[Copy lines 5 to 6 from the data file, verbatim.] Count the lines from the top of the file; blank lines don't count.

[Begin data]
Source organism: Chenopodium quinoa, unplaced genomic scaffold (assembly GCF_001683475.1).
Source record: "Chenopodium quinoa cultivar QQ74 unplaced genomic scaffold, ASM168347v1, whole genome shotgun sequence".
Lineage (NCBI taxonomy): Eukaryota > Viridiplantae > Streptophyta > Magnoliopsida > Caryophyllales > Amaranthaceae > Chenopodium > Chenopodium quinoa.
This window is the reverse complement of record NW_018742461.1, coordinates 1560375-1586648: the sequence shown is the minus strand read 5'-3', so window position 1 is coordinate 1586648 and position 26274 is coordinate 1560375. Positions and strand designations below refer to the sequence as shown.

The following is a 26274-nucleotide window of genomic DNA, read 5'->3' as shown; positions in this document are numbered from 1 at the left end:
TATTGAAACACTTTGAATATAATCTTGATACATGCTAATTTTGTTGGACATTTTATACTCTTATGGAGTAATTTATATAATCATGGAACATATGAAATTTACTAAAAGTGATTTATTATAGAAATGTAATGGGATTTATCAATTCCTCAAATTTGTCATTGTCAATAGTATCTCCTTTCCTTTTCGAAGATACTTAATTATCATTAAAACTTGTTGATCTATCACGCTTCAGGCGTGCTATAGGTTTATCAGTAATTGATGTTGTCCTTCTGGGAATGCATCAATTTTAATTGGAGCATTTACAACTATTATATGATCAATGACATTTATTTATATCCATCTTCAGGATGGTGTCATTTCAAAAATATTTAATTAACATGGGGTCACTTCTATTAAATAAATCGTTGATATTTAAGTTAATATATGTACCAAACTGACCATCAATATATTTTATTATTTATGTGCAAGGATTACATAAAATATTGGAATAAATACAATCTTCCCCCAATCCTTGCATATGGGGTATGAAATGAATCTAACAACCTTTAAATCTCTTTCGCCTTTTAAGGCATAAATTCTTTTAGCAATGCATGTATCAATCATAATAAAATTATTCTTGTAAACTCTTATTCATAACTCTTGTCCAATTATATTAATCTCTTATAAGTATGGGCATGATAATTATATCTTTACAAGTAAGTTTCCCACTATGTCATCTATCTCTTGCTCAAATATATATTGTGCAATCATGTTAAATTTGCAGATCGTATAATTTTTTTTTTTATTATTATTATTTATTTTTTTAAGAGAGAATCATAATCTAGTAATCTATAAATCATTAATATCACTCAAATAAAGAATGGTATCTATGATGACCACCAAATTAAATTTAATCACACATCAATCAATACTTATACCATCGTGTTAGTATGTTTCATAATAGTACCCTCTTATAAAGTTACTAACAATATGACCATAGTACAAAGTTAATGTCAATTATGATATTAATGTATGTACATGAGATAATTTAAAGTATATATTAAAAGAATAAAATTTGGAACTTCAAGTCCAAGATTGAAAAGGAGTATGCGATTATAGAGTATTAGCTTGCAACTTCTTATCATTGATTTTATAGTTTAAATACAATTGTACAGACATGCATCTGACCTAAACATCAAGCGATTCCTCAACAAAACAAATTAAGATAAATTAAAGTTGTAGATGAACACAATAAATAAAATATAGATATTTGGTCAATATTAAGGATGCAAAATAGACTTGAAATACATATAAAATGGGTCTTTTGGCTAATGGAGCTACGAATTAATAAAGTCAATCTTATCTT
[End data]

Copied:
The following is a 26274-nucleotide window of genomic DNA, read 5'->3' as shown; positions in this document are numbered from 1 at the left end:
TATTGAAACACTTTGAATATAATCTTGATACATGCTAATTTTGTTGGACATTTTATACTCTTATGGAGTAATTTATATAATCATGGAACATATGAAATTTACTAAAAGTGATTTATTATAGAAATGTAATGGGATTTATCAATTCCTCAAATTTGTCATTGTCAATAGTATCTCCTTTCCTTTTCGAAGATACTTAATTATCATTAAAACTTGTTGATCTATCACGCTTCAGGCGTGCTATAGGTTTATCAGTAATTGATGTTGTCCTTCTGGGAATGCATCAATTTTAATTGGAGCATTTACAACTATTATATGATCAATGACATTTATTTATATCCATCTTCAGGATGGTGTCATTTCAAAAATATTTAATTAACATGGGGTCACTTCTATTAAATAAATCGTTGATATTTAAGTTAATATATGTACCAAACTGACCATCAATATATTTTATTATTTATGTGCAAGGATTACATAAAATATTGGAATAAATACAATCTTCCCCCAATCCTTGCATATGGGGTATGAAATGAATCTAACAACCTTTAAATCTCTTTCGCCTTTTAAGGCATAAATTCTTTTAGCAATGCATGTATCAATCATAATAAAATTATTCTTGTAAACTCTTATTCATAACTCTTGTCCAATTATATTAATCTCTTATAAGTATGGGCATGATAATTATATCTTTACAAGTAAGTTTCCCACTATGTCATCTATCTCTTGCTCAAATATATATTGTGCAATCATGTTAAATTTGCAGATCGTATAATTTTTTTTTTTATTATTATTATTTATTTTTTTAAGAGAGAATCATAATCTAGTAATCTATAAATCATTAATATCACTCAAATAAAGAATGGTATCTATGATGACCACCAAATTAAATTTAATCACACATCAATCAATACTTATACCATCGTGTTAGTATGTTTCATAATAGTACCCTCTTATAAAGTTACTAACAATATGACCATAGTACAAAGTTAATGTCAATTATGATATTAATGTATGTACATGAGATAATTTAAAGTATATATTAAAAGAATAAAATTTGGAACTTCAAGTCCAAGATTGAAAAGGAGTATGCGATTATAGAGTATTAGCTTGCAACTTCTTATCATTGATTTTATAGTTTAAATACAATTGTACAGACATGCATCTGACCTAAACATCAAGCGATTCCTCAACAAAACAAATTAAGATAAATTAAAGTTGTAGATGAACACAATAAATAAAATATAGATATTTGGTCAATATTAAGGATGCAAAATAGACTTGAAATACATATAAAATGGGTCTTTTGGCTAATGGAGCTACGAATTAATAAAGTCAATCTTATCTT